This week, we have a guest post from Majid Ali, Principal Cyber Security Consultant at NTT Security.
From smart cities and smart airports to self-driving cars, and all the way through to automation of factories – these all have incredible potential thanks to 5G.
The next generation of mobile technology truly has something special to offer. Not only will it promise faster download speeds, higher uploads, and low latency, but also look to revolutionize to the telecommunications industry as a whole.
The coming years will witness a race to deploy 5G coverage globally, with providers eyeing up the prize of being able to put that long sought after 5G logo on all of their marketing material and profess to be the first provider to deploy 5G to its customer base.
One could be forgiven for getting caught up in the hype. After all, it's difficult not to given the amount of research, investment and thought processes that have gone into 5G. So with all the hype and discussions around 5G, is it really the holy grail of next-generation communication?
In some sense: yes. With predictions by Gartner on the number of internet ready devices connecting to the internet by 2020 reaching a staggering 50 billion, followed by one billion 5G devices by 2023, it’s not surprising we’ll see 5G become increasingly part of our everyday lives. We’ll see the establishment of smart cities and autonomous vehicle connectivity, as well as the integration of Artificial Intelligence (AI), providing connectivity critical infrastructure and much more. Ultimately, the use cases associated with 5G truly are endless.
Yet, with so many positives and promises around 5G, do we have anything to worry about? The simple answer to this is: yes. With any great advancement, comes the risk of someone wanting to cause harm – be that for ego, financial gain, state sponsored espionage or rogue actors all wanting the same thing. And that’s knowledge. The ability to know what is occurring, how it occurs and when it occurs provides these actors a means to launch sophisticated attacks to gain access to your data.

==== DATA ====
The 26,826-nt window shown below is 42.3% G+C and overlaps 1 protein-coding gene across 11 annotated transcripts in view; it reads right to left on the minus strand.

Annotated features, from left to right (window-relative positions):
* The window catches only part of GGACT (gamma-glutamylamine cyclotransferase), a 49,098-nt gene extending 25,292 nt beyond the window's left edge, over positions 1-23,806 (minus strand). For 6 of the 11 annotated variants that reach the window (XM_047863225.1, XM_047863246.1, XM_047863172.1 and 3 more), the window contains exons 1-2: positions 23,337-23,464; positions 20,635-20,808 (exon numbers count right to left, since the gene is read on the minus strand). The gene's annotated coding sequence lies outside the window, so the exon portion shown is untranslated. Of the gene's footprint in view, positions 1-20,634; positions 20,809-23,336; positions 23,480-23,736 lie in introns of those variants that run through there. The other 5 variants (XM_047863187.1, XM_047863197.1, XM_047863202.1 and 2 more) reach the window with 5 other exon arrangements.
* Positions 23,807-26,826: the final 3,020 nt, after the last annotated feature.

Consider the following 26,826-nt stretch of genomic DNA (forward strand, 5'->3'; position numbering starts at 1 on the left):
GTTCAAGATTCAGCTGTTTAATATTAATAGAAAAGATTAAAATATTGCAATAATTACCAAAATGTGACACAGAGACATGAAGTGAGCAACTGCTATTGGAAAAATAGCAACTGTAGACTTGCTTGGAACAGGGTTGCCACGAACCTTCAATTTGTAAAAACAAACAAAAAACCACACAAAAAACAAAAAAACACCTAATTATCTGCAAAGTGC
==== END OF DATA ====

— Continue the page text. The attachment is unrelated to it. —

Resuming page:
With all these concerns about malicious attacks and the individuals behind them, what should providers and government bodies be doing to combat this emerging threat? The first step in this process would be to think like an attacker. Threat modeling is an invaluable process that will allow organizations and individuals to map out attack vectors and provide adequate countermeasures. The STRIDE (Spoofing, Tampering, Repudiation, Information Disclosure, Denial of Service and Elevation of Privilege) threat modeling process from Microsoft is a great starting point for looking at 5G attack vectors and mapping them to the relevant areas within the STRIDE model.
Secondly, acknowledging and appreciating that 5G, while it sees the deployment of new supporting infrastructure, will no doubt leverage components of its predecessors – the 3G and 4G networks. Therefore, attacks attributed to those older networks may allow a malicious individual to move laterally across networks to get to the intended target, which reinforces the importance of businesses thinking like an attacker so that they can stop them.
Lastly, a unified collaboration effort needs to occur between providers, government bodies and independent organizations to enhance those well-established standards such as ETSI and 3GPP to address the continuously growing threat landscape when it comes to 5G implementation.
NTT Group, for example, in conjunction with its subsidiaries NTT Docomo, NTT DATA, NTT Security and Dimension Data, is at the forefront of developing and helping its clients embrace 5G in a well thought-out and risk-based approach – bringing 5G closer to becoming the holy grail of next-generation communication.